Once you have the .htaccess file open, you can add redirect rules. For example, the following code will redirect all traffic from to


You can also use the .htaccess file to redirect specific pages or resources. For example, the following code will redirect to

Redirect 301 /old-page

When you’re finished adding redirect rules, save the file and upload it to your website. Again, there is always a chance that the page may have moved improperly. So you should double-check this. 

If you follow these guidelines, you can use redirects without harming your website and losing traffic.

What are the Main Types of Redirects?

The main types of redirects are:

  • 301 redirect. Webmasters use a 301 redirect as a permanent redirect. This means that the page you are redirecting to has been moved permanently, and all traffic should be redirected to the new page.
  • 302 redirect. Webmasters use a 302 redirect as a temporary redirect. This means that the page you are redirecting to has been moved temporarily, and all traffic should be redirected to the new page. You may find a lot of discussion about 301 vs 302 redirect. In most cases, when it comes to 301 vs 302 redirect usage, you should implement 301 redirect.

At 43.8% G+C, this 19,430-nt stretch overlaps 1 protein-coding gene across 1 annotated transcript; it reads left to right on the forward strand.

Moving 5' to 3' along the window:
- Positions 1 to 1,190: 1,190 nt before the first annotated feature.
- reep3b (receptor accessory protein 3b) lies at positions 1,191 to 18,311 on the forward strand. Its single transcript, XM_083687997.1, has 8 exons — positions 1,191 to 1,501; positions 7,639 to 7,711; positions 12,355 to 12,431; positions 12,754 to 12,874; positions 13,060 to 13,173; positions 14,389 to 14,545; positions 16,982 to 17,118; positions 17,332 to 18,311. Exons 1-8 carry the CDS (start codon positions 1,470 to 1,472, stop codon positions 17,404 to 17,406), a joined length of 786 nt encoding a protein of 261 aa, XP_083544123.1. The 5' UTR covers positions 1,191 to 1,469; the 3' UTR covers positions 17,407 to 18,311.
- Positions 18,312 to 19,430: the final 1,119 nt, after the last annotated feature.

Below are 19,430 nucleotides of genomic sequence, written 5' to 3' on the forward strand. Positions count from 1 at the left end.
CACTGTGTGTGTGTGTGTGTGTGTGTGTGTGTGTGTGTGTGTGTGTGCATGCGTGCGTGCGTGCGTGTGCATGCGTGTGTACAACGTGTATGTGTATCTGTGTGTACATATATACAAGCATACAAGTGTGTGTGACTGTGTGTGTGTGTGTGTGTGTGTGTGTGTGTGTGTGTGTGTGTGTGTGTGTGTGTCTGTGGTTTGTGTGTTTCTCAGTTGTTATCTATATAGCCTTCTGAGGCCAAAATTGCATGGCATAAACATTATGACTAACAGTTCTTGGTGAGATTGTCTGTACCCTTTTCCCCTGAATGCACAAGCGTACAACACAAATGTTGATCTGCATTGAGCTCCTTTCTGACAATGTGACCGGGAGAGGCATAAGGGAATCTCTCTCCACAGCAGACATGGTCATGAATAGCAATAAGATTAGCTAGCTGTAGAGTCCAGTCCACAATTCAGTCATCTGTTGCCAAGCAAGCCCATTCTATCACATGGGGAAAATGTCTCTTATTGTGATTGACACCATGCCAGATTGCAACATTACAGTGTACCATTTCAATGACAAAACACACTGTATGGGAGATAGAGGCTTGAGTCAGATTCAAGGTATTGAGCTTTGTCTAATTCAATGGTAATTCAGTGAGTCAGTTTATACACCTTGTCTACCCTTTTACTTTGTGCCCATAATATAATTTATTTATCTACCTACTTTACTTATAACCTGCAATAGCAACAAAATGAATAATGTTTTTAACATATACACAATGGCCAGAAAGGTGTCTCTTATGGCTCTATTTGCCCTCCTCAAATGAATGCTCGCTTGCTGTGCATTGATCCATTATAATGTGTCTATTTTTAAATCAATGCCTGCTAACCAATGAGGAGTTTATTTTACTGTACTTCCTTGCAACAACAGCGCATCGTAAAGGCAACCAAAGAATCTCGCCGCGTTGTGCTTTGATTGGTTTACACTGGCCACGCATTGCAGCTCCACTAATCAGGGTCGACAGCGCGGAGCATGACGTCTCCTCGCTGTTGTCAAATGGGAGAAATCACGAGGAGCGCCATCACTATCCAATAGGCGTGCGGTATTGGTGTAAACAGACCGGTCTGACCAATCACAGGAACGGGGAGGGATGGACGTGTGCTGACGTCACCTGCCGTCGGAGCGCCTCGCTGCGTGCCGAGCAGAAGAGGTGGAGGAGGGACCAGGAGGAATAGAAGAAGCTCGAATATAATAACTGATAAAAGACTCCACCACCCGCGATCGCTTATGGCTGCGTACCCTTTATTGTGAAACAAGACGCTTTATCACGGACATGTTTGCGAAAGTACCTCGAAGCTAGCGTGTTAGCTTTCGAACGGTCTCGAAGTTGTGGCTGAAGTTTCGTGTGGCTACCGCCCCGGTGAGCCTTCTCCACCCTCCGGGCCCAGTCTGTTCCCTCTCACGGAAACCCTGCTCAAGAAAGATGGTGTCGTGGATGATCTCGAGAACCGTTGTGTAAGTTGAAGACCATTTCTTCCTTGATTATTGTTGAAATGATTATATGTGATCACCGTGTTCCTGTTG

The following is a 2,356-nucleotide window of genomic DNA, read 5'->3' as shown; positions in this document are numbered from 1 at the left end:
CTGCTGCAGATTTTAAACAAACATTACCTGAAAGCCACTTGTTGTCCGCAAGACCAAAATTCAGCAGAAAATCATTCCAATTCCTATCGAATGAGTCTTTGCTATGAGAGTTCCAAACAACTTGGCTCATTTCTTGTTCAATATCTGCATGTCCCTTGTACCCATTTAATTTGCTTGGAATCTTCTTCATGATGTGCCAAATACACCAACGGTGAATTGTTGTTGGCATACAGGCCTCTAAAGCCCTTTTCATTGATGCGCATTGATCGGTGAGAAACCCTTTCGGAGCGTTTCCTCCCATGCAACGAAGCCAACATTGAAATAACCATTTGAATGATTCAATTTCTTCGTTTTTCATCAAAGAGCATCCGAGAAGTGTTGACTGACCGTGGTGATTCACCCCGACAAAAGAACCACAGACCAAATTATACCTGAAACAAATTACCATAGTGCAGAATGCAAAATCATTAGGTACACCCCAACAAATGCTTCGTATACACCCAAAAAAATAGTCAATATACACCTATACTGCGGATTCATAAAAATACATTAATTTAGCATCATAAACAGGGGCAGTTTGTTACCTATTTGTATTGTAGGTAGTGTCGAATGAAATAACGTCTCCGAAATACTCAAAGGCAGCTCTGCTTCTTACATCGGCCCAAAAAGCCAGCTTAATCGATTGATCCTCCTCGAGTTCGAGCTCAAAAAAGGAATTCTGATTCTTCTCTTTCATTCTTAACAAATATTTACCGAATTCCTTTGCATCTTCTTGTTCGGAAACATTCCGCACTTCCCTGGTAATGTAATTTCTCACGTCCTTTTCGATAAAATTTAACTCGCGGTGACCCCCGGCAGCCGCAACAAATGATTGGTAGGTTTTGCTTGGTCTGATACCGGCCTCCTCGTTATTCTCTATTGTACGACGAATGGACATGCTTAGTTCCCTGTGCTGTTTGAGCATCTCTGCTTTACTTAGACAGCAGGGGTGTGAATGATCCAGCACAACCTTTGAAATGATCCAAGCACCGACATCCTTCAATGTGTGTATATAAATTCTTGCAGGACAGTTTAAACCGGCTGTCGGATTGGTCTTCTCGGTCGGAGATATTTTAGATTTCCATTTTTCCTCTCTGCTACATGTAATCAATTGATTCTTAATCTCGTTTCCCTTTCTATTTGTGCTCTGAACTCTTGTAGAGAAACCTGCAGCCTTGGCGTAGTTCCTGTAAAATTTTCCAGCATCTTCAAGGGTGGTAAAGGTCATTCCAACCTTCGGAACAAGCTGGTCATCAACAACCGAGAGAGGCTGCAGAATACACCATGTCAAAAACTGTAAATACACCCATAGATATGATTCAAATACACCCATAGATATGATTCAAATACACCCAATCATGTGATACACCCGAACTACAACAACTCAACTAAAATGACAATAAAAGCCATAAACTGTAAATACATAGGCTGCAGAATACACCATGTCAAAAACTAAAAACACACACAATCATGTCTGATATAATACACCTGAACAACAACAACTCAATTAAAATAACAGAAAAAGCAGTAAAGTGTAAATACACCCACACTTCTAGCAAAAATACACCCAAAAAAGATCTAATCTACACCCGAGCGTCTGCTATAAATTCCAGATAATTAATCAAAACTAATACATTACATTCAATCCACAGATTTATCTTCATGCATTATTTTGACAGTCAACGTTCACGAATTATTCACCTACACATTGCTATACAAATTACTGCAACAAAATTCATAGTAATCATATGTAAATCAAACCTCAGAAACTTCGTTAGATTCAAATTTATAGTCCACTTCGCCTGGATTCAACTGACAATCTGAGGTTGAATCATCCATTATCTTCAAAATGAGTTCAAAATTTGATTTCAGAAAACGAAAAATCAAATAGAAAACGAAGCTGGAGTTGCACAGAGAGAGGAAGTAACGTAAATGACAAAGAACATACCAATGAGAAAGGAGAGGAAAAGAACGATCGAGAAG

• 303 redirect. A 303 redirect is a see-other redirect. This means that the page you are redirecting to is not the final destination, and the user should be redirected to another page.
  • 404 redirect. A 404 redirect is a not found redirect. This means that the page you are looking for does not exist, and you should be redirected to another page. You should always redirect 404 error pages not to lose link equity. Keep an eye constantly on all errors and redirect 404 pages once you spot them. 
  • Page loading error. A page loading error is an error that occurs when a page fails to load. This can be caused by a number of things, such as a bad connection, a slow server, or a problem with the page itself.
  • PHP redirect. A PHP redirect is a redirect that is created using the PHP programming language. You can use a PHP redirect to do 301 redirect or redirect 404 errors. 
  • Redirect chains. Redirect chains are created when multiple redirects are set up incorrectly. This can cause problems for users as they may be redirected to the wrong page or end up in a loop.
  • Open redirect. An open redirect is a redirect that does not check the URL of the page it is redirecting to. This can be a security risk as it could allow malicious users to redirect users to a malicious site.

When Should You Use Redirection on Your Site?

Redirects are a core part of SEO and can be a very effective tool when used correctly. They can help improve search engine rankings, pageRank, and traffic.